And, once more, I did NOT say people evolved to be capitalists. Stop putting words in my mouth. Find out a little something about human evolution, which, as a member of the left, I assume you pay lip service to. This is NOT a “politically motivated fabrication.” It’s simply a fact of human biology. It’s not a pretty fact, but there it is. And yes, the difference IS that I’m correct. I have a set of biological facts on my side, proven through the use of scientific method, and you have ideology. I’m not knocking the impetus behind some of this ideology—I’d like a utopia just the same as anyone—but I am knocking the lack of scientific fact, indeed the fact that much of these ideologies fly in the face of scientific fact, necessitating totalitarianism in order to get individual human beings to obey. I'm also knocking the violence necessary to create the utopia.

Finally, Adam goes on to attack Conservative English Major, presumably because I have linked to him:

Well, sorry my friend, but when confronted with extremist thought, people often find themselves pushed in the opposite direction. You begin to get tired of the unquestioned assumptions and the writing off of the bulk of the American populace as “fat, lazy, and stupid,” as your charming friend Steve puts it, and you start to question those assumptions yourself. Just like your heroes were put off by the dictatorial nature of New Criticism, so are some of us put off by the dictatorial nature of the current regime. Human beings, for better or for worse, tend to be reactionary.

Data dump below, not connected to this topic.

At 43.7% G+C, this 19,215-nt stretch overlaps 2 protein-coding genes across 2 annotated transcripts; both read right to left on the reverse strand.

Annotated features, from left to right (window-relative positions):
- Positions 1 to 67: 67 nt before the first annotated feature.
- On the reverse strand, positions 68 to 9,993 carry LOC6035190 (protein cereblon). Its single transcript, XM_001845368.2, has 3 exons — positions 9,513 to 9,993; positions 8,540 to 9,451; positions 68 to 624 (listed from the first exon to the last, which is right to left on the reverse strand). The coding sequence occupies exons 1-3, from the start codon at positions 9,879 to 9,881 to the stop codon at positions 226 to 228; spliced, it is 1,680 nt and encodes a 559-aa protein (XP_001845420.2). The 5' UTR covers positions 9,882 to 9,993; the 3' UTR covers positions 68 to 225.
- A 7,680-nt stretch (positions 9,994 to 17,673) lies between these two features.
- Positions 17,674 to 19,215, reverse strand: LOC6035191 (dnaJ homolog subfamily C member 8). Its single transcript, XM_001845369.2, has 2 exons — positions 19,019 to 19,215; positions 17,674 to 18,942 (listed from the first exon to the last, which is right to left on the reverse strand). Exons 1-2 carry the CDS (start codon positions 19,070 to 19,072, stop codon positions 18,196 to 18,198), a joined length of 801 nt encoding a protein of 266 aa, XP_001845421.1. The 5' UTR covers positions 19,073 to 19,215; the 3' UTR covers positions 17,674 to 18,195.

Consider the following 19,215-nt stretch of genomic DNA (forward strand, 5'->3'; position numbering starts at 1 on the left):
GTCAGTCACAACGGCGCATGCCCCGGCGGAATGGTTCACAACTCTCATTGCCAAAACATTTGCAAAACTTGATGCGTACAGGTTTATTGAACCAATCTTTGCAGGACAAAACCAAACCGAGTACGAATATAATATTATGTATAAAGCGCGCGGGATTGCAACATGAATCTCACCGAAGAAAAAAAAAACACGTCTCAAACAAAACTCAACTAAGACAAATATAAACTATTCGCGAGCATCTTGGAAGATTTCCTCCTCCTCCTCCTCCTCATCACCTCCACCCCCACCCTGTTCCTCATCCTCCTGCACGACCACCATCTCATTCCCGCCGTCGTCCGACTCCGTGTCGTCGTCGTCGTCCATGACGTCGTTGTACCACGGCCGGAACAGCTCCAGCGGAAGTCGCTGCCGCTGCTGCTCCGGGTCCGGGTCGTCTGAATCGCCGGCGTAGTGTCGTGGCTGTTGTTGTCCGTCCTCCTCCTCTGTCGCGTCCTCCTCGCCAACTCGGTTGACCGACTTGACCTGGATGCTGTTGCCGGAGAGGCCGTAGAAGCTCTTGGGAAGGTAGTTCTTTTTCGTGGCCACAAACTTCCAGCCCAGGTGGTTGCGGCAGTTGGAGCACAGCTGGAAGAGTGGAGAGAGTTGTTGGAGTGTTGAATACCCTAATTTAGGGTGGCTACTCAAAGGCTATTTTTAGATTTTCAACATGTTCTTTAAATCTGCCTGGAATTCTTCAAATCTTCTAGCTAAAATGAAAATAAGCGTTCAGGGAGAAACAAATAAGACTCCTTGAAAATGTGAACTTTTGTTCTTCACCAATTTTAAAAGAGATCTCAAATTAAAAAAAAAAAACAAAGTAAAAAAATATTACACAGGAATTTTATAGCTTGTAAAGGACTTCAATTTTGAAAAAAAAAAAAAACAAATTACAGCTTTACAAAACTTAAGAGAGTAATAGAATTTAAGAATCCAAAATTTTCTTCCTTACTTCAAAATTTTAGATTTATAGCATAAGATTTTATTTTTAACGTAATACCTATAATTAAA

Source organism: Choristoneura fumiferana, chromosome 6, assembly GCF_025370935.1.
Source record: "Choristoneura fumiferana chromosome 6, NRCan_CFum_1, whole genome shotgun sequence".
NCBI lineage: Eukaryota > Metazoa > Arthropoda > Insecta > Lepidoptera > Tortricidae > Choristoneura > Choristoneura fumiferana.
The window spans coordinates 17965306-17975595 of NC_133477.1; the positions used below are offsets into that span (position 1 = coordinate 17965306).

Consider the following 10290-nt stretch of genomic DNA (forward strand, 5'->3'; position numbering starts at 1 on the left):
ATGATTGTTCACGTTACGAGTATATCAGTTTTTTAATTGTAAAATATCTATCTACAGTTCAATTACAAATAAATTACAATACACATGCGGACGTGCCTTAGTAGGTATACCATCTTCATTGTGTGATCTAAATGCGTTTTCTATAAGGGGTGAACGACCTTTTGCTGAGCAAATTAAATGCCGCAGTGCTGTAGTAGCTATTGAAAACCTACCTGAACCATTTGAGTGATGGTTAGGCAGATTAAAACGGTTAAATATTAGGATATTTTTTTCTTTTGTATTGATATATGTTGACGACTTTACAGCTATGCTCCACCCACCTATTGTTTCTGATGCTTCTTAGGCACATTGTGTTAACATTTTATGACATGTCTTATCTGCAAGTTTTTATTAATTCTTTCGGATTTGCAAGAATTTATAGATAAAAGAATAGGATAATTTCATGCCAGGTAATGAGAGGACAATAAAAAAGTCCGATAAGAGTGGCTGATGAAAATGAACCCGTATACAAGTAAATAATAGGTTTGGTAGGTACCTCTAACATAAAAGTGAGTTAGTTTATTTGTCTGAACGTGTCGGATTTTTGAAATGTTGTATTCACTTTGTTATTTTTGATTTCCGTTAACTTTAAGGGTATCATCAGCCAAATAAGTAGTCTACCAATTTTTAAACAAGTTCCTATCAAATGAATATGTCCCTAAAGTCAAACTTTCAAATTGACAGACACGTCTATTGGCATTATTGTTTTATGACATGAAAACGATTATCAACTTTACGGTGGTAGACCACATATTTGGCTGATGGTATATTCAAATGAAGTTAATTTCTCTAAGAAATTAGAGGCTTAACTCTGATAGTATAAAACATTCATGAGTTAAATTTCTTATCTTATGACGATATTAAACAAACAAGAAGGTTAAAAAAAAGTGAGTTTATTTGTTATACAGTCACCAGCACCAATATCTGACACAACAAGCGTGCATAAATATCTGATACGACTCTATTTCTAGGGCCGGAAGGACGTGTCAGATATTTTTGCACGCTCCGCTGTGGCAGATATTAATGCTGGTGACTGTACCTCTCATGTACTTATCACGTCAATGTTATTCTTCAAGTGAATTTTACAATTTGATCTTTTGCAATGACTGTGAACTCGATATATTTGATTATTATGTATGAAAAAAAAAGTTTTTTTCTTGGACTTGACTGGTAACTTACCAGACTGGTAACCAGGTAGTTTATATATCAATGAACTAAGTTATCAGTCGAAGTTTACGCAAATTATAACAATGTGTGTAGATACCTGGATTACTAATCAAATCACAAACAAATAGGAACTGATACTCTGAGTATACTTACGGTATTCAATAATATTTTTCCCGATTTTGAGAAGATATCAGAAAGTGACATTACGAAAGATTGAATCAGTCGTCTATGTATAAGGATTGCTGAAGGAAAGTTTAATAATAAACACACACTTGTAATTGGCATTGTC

Finally, Adam concludes:

Yes, Adam. Hopefully you will outgrow your current phase, a phase of leftism apparently brought on by the anger of the right, if I'm reading you correctly. But I thought that one political extreme couldn't drive a person to move towards the other extreme? Oh, I forgot. I guess you've invoked the double-standard again.